(a) Estimate the uncertainty in the momentum of an electron whose location is uncertain by a distance of 2 Angstrom. What is the uncertainty in the momentum of a proton under the same conditions?
(b) What can one conclude about the relative velocities and energies of the electron and proton in the last problem? Are wave phenomena apt to be more apparent for light particles than for heavy ones?
I will be using rounded numerical values, so you will need to redo the final calculations yourself.
Both of these questions are about Heisenberg's uncertainty principle, which occurs in a few forms. For part a, the relevant uncertainty principle is:
1. Dx*Dp >= hbar/2,
where Dx is the uncertainty in the x-coordinate of a particle, Dp is the uncertainty in its momentum in the x-direction, >= means greater than or equal to, and hbar is Planck's constant divided by (2 x pi). In the calculations below, we will use an equals sign between the two sides of the equation.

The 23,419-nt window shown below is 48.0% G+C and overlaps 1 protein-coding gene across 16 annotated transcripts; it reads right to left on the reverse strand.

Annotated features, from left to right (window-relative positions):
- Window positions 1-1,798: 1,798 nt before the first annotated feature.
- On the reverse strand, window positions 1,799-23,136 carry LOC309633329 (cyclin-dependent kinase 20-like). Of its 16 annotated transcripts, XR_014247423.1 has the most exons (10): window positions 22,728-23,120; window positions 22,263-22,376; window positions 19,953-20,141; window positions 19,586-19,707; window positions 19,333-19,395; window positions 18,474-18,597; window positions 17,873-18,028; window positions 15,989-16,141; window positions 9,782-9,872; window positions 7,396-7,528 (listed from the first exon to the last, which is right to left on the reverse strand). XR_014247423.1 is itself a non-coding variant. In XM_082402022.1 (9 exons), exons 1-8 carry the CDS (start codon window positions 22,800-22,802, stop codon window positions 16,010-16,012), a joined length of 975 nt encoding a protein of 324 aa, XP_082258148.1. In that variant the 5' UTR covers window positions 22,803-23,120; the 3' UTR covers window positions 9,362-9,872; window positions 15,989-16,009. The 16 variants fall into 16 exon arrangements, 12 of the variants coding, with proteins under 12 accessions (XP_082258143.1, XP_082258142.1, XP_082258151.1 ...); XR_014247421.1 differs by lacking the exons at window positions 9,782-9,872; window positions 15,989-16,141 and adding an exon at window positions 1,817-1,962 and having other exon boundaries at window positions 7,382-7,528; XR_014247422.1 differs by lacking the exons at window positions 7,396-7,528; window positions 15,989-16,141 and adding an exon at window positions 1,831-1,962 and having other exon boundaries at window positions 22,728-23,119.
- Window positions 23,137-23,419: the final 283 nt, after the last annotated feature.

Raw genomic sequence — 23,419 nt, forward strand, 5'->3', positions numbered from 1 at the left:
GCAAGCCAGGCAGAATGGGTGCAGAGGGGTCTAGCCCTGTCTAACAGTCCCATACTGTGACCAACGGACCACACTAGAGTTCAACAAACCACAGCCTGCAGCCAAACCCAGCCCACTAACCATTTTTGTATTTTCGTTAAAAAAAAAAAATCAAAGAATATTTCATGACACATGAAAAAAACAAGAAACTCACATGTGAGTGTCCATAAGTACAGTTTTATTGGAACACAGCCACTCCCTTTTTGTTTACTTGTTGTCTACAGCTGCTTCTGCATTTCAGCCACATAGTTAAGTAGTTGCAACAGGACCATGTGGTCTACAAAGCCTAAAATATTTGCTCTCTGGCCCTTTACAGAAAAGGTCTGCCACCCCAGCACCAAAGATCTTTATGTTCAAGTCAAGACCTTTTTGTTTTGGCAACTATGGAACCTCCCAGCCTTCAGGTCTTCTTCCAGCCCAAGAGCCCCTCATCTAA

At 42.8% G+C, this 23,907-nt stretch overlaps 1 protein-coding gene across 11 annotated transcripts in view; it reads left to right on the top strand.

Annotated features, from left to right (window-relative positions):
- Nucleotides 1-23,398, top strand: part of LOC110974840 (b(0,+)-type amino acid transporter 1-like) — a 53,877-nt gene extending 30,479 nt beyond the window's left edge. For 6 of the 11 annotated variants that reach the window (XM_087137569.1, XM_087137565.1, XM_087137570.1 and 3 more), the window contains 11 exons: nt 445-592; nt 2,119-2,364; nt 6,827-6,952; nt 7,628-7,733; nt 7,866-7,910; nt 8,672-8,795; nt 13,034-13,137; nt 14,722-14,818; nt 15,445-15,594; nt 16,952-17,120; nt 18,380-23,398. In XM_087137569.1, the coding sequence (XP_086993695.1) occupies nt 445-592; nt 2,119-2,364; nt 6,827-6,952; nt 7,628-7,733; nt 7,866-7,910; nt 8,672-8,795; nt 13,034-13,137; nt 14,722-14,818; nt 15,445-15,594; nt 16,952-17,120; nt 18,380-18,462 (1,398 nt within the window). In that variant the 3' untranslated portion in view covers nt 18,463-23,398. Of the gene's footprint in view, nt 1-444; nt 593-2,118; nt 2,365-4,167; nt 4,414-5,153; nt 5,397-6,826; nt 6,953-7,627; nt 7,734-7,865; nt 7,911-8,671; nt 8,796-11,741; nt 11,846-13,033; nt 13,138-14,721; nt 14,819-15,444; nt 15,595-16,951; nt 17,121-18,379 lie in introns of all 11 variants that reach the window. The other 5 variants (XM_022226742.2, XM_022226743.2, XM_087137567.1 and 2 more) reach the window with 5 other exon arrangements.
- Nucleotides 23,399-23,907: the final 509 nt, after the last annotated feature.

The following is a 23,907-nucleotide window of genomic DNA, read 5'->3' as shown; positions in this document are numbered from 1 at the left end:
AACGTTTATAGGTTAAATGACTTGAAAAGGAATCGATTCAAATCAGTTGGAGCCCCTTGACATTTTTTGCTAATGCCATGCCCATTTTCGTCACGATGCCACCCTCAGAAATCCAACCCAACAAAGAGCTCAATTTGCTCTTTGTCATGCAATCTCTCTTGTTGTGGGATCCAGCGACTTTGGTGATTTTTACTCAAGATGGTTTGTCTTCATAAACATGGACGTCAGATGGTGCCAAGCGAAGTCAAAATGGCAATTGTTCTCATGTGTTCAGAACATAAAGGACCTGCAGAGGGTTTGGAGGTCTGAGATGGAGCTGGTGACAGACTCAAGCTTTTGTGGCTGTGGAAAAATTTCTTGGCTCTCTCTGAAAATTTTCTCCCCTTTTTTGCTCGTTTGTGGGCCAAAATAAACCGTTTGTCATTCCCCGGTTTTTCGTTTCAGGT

What the uncertainty in position means is that if a particle is expected to be at x = x0, then its true position will be somewhere between x = x0 - Dx and x = x0 + Dx. Similarly, if a particle is expected to have momentum p = p0, the true momentum will lie between p = p0 - Dp and p = p0 + Dp. So the uncertainty in a variable gives a measure of the range or spread of ...
The uncertainty in the momentum of an electron and a proton are examined. The expert concludes about the relative velocities and energies of the electron and proton.